make an event of deactivation on a label (10) when access is obtained legitimate to the article that has the label associated with it, in the that the stage of realization of a deactivation event includes the virtual deactivation of the label (10) changing by at least part of the tag information in the basis of data, although not modifying the label physically or electronically or the tag information stored in the integrated circuit (18).
10. Method according to claim 9, which It also includes the stage of:
(F)
virtual reactivation of a tag (10) that was deactivated virtually before changing the part of the tag information in the database (200; 400) of data which was changed for virtual deactivation so that it is recreated the original tag information stored in the base (200; 400) of data, although the tag (10) or tag information stored in the Integrated circuit.
11. Method according to claim 9, wherein step (b) includes the provision of identification information of articles to each record in the database.
12. Method according to claim 9, wherein The database response includes one of the following answers:
(i)
a response indicating that legitimate access to the article is allowed, or
(ii)
a response indicating that legitimate access to the article, or
(iii)
an answer that at the base (200; 400) of data there is no article that has the tag information detected.
13. Method according to claim 9, wherein the label information indicates that the article associated with the Tag (10) is sold or to be sold.
14. Method according to claim 9, wherein the label information indicates that the article associated with the label (10) has been registered as returned to the premises or for to be extracted from it.
15. Method according to claim 9, wherein the label information indicates whether the article associated with the Label (10) can be extracted or not from a local.
16. Method according to claim 9,
in which each record in the base (200; 400) of data also includes information on the status of the article, and the stage of realization of a deactivation event includes the virtual deactivation of the label (10) by changing the status of the article in the database (200; 400) of data, although unmodified physically or electronically the tag or the tag information stored in the integrated circuit (18).
17. Method according to claim 16, which It also includes the stage of:
(F)
virtual reactivation of a tag (10) that was deactivated virtually before changing the status information of the article in the database (200; 400) of data which was changed for virtual deactivation so that it is recreated the status information of the original article stored in the database  (200; 400) of data, although it does not modify physical or electronically tag (10) or tag information stored in the integrated circuit.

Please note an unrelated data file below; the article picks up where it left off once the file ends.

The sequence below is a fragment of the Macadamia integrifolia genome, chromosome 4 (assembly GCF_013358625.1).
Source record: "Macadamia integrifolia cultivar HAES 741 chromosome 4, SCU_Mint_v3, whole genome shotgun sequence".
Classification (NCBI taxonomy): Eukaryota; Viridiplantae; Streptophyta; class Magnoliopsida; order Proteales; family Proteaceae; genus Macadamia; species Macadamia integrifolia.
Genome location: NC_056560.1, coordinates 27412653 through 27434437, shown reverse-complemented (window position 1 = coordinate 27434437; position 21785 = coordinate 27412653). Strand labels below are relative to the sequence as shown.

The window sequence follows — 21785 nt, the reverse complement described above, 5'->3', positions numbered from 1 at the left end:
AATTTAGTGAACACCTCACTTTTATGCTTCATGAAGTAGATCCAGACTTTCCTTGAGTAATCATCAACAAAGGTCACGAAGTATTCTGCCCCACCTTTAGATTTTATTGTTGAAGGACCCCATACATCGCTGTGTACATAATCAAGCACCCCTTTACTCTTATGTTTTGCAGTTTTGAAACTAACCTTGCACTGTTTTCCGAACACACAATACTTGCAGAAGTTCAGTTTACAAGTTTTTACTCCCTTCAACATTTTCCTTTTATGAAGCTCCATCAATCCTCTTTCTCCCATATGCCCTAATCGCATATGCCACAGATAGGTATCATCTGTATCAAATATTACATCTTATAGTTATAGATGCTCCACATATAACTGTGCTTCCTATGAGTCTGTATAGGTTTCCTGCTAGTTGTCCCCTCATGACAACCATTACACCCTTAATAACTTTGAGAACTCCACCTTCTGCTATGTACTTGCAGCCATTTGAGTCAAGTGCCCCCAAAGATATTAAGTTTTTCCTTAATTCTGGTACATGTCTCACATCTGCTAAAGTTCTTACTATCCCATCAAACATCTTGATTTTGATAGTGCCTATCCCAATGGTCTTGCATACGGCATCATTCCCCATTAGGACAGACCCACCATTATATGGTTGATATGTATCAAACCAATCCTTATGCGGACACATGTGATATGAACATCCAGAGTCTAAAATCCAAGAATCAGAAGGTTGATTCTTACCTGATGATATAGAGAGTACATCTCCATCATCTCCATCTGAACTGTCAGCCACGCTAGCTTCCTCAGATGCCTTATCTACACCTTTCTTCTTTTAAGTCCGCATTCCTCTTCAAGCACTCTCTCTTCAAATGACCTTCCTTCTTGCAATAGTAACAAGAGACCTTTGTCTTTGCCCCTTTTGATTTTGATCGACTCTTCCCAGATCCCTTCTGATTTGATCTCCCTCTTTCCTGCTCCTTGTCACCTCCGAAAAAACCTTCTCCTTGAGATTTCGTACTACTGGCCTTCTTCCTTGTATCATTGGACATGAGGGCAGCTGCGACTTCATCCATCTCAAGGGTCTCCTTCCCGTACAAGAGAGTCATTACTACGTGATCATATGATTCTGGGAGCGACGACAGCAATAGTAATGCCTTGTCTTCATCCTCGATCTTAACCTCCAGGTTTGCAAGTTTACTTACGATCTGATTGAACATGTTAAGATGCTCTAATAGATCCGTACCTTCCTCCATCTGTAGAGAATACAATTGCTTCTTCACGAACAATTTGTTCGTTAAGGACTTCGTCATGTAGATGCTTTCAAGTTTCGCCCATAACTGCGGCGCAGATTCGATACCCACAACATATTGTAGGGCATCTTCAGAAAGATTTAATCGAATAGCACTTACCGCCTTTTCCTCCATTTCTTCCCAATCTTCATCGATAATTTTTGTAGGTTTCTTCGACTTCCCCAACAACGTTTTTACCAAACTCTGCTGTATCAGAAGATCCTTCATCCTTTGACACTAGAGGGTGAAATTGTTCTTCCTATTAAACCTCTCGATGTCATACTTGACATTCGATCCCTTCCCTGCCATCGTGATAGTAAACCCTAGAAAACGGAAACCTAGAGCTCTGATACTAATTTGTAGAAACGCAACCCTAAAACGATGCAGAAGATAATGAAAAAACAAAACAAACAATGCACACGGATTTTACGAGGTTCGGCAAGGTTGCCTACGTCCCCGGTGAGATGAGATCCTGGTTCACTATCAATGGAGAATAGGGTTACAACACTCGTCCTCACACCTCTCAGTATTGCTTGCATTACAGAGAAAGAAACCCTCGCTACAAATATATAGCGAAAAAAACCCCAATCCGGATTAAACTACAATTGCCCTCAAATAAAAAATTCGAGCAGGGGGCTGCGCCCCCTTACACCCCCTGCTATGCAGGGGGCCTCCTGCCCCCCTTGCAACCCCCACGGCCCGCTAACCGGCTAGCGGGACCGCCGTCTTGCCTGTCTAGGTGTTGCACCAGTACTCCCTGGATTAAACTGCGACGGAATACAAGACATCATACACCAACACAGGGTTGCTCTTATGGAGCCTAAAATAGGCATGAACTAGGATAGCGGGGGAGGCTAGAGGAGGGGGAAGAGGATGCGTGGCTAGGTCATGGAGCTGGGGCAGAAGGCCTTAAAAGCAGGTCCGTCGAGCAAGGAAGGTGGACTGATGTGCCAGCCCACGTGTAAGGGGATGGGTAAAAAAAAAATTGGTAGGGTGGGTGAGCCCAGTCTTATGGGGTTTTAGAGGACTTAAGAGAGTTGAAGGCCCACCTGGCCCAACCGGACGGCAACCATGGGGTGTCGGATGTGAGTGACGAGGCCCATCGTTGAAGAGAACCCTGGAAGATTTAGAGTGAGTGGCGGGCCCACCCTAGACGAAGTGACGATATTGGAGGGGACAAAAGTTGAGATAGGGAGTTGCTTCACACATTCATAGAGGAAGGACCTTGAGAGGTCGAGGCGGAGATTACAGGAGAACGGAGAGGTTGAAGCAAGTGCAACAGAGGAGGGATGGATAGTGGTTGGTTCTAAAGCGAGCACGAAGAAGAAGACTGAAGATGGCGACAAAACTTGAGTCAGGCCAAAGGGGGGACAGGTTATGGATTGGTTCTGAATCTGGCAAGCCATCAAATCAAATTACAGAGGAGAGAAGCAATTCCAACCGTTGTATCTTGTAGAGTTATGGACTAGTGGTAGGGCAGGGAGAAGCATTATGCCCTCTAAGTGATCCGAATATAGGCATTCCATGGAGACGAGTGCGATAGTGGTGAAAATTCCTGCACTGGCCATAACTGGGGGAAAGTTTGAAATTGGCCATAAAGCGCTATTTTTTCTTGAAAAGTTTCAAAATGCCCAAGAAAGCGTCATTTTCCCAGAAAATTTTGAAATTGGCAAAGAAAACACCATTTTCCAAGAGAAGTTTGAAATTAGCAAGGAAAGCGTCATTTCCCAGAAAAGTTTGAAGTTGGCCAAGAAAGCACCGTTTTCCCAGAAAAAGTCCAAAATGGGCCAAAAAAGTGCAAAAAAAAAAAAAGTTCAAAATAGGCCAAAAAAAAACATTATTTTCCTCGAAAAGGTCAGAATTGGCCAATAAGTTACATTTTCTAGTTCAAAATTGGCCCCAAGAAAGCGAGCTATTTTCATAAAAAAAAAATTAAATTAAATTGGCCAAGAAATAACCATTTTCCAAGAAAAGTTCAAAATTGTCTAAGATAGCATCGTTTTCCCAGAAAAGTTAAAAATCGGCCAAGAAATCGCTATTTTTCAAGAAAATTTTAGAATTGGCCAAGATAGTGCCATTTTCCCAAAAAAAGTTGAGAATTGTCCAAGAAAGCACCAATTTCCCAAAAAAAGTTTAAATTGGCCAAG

18. Method according to claim 9, wherein in step (a) the labels (10) are programmed with information of Exclusive label that includes a serial number of the label which has a changeable part and a fixed part and
step (e) further comprises deactivation virtual label (10) when you have legitimate access to article that has the label (10) associated to it by changing the changeable part of the serial number in the database (200; 400) of data, although without physically or electronically modifying the label (10) or the serial number of the tag stored in the circuit integrated (18).
19. Method according to claim 9, wherein in step (a) the labels (10) are programmed with information of exclusive label that includes a serial number of the label and one or more status bits that represent the status of the item that It has the label (10) associated with it; Y
step (e) further comprises deactivation virtual label (10) when legitimate access to the article that has the label (10) associated to it by changing one or more of the status bits in the database (200; 400) of data, although without physically or electronically modifying the label (10), the number serial tag, or status bits stored in the integrated circuit (18).
ES98935623T 1997-07-25 1998-07-15 Rfid labels that can be reagented by an electronic, physical or virtual procedure. Expired - Lifetime ES2221182T3 (en)

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US08/900,266 US6025780A (en) 1997-07-25 1997-07-25 RFID tags which are virtually activated and/or deactivated and apparatus and methods of using same in an electronic security system